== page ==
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Krist Novoselic Talks Nirvana, Election Reform in CBGB Festival Keynote

Bassist says 'there’s something cooking' with Dave Grohl

July 5, 2012 5:15 PM ET
Krist Novoselic
Krist Novoselic at the 2012 CBGB Festival at Landmark Sunshine Cinema in New York City
Jason Kempin/Getty Images for CBGB Festival

Nirvana never played CBGB because their agent demanded an additional $300 to perform, CBGB Festival organizer Louise Parnassa-Staley revealed to Krist Novoselic during the musician and political activist's keynote speech at the CBGB Festival in New York on Thursday.

"Corporate rock whores, we were," Nirvana's former bassist joked. "Bye-bye, anarchism."

Novoselic's appearance at Landmark Sunshine Cinema kicked off the four-day, 300-band celebration of the club that birthed much of the Bowery's unsigned talent until it closed in 2006. The former bassist spent an hour discussing Kurt Cobain ("He deserved a fulfilling life," he told the crowd), the bands that inspired him to pick up the bass guitar (among them, CBGB legends Talking Heads, Blondie and the Ramones), and how he transitioned from music to politics as chairman of FairVote, a not-for-profit group working to reform elections and increase turnout by calling on greater transparency in federal election spending, confronting voter suppression and supporting a "right to vote" Constitutional amendment.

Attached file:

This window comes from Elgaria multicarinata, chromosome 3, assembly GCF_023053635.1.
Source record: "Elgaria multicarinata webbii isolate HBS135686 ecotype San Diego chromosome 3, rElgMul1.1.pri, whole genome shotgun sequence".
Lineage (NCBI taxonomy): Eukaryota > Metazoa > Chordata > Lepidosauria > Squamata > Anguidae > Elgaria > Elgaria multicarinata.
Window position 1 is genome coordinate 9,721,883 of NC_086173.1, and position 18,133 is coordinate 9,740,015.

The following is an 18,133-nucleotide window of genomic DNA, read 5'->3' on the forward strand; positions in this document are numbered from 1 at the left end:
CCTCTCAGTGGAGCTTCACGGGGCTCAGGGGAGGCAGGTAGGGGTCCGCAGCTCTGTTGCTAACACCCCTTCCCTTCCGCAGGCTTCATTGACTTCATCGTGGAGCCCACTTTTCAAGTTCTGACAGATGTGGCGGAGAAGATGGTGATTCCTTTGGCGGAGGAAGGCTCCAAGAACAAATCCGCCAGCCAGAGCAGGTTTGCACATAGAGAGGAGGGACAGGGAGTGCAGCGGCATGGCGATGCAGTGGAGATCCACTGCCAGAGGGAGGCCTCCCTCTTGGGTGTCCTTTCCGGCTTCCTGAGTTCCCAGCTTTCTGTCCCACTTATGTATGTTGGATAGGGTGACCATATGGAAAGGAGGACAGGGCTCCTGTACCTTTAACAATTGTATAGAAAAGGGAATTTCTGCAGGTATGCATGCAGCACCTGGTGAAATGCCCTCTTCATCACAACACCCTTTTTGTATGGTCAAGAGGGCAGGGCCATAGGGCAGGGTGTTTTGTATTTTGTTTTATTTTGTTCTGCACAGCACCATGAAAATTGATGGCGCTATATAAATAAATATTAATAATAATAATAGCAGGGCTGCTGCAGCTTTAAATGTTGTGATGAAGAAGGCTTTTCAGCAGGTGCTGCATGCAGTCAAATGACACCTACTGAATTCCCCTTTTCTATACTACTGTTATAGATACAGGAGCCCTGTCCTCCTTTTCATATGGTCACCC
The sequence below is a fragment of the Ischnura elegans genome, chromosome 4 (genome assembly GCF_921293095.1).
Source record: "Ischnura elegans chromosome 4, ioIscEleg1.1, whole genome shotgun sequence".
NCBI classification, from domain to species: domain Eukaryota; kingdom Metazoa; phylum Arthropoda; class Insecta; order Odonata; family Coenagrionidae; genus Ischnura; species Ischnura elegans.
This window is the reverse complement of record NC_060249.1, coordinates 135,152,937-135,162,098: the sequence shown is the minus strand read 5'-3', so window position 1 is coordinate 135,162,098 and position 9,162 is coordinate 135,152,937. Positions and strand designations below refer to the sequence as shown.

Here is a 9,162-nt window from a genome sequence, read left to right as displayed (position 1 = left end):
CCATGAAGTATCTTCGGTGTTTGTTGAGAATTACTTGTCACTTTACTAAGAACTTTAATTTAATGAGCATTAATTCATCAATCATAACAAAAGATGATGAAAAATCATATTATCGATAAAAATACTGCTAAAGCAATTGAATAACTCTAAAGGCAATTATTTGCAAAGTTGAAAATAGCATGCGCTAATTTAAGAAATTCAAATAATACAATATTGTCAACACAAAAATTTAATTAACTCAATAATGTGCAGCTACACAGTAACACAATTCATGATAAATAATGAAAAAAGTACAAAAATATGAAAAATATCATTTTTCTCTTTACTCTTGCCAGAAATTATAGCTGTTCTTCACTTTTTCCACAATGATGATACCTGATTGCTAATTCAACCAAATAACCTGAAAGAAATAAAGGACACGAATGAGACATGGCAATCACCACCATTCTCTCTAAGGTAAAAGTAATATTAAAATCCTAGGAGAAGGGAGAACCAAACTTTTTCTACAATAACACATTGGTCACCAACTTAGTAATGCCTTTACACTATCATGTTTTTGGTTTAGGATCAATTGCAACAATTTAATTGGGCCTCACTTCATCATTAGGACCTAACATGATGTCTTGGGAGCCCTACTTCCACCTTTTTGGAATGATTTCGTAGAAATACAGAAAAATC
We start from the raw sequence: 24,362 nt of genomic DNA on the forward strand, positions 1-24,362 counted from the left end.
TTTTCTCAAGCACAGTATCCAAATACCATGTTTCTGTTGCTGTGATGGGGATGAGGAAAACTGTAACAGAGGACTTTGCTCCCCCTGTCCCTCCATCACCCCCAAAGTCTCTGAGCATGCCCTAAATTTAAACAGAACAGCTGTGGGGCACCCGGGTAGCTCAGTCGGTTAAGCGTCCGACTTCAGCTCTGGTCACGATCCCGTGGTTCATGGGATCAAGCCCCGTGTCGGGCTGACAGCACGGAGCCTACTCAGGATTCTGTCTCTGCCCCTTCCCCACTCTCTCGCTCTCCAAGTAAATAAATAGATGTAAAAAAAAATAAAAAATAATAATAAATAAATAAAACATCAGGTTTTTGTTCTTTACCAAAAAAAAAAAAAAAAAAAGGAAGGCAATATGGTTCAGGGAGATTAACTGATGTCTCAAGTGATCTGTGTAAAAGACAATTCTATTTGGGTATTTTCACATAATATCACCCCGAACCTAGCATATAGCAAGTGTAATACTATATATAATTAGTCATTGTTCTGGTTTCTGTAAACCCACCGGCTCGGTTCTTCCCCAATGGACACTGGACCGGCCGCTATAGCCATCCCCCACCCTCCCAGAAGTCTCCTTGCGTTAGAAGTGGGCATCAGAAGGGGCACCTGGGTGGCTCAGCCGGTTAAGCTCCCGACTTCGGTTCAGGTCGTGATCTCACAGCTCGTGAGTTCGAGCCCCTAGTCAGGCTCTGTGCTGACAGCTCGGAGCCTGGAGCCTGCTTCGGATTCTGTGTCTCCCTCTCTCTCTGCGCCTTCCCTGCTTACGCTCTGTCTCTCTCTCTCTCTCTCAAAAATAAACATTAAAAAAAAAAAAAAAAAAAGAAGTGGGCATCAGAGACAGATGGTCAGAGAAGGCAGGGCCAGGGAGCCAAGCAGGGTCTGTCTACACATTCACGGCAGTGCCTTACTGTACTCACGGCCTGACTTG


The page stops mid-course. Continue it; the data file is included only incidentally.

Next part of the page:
"I'm not a crusader," he insisted several times. "I don't want to be a celebrity change agent. People have to decide for themselves."

In an interview with Rolling Stone before his keynote speech, Novoselic said he first became politically aware at 19 in Aberdeen, Washington, when he voted for Democrat Walter Mondale over President Ronald Reagan in 1984. Most recently, Novoselic chaired his county's Democratic Party until leaving in 2009. "I was disillusioned. I got tired of volunteering for a Super PAC. It wasn't a grassroots organization. It could be if the other Democrats wanted it to be, but I wasn't getting a very good value for my time and energy. So I'm an Independent now," he said, adding he will support candidates from all political parties this year.

As for music, Novoselic rarely plays bass these days and admits he became "obsessed" last year with learning the Doors' "Light My Fire" on the accordion Cobain gave him years ago. "I got that whole solo part," he said. "My inner [Ray] Manzarek is being channeled."

Novoselic also alluded to working again with Dave Grohl, with whom he last collaborated on a song for the Foo Fighters' album Wasting Light. "I think there's something cooking," he said. "Ask Dave." (At press time, Grohl's management had not responded to a request for comment.)

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